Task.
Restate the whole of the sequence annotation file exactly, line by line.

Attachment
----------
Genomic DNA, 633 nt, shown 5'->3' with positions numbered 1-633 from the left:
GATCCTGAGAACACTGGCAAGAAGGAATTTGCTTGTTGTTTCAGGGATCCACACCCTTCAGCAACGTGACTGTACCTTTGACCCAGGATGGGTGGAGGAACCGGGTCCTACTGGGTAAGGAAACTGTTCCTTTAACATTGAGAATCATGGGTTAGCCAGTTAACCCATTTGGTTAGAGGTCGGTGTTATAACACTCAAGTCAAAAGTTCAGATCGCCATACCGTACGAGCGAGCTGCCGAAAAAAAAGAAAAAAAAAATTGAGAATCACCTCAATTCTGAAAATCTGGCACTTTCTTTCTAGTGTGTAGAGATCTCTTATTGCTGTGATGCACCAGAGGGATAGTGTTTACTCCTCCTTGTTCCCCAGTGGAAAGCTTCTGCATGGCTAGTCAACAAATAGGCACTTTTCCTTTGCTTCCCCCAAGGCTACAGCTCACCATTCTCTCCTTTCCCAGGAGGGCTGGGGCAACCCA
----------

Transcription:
Genomic DNA, 633 nt, shown 5'->3' with positions numbered 1-633 from the left:
GATCCTGAGAACACTGGCAAGAAGGAATTTGCTTGTTGTTTCAGGGATCCACACCCTTCAGCAACGTGACTGTACCTTTGACCCAGGATGGGTGGAGGAACCGGGTCCTACTGGGTAAGGAAACTGTTCCTTTAACATTGAGAATCATGGGTTAGCCAGTTAACCCATTTGGTTAGAGGTCGGTGTTATAACACTCAAGTCAAAAGTTCAGATCGCCATACCGTACGAGCGAGCTGCCGAAAAAAAAGAAAAAAAAAATTGAGAATCACCTCAATTCTGAAAATCTGGCACTTTCTTTCTAGTGTGTAGAGATCTCTTATTGCTGTGATGCACCAGAGGGATAGTGTTTACTCCTCCTTGTTCCCCAGTGGAAAGCTTCTGCATGGCTAGTCAACAAATAGGCACTTTTCCTTTGCTTCCCCCAAGGCTACAGCTCACCATTCTCTCCTTTCCCAGGAGGGCTGGGGCAACCCA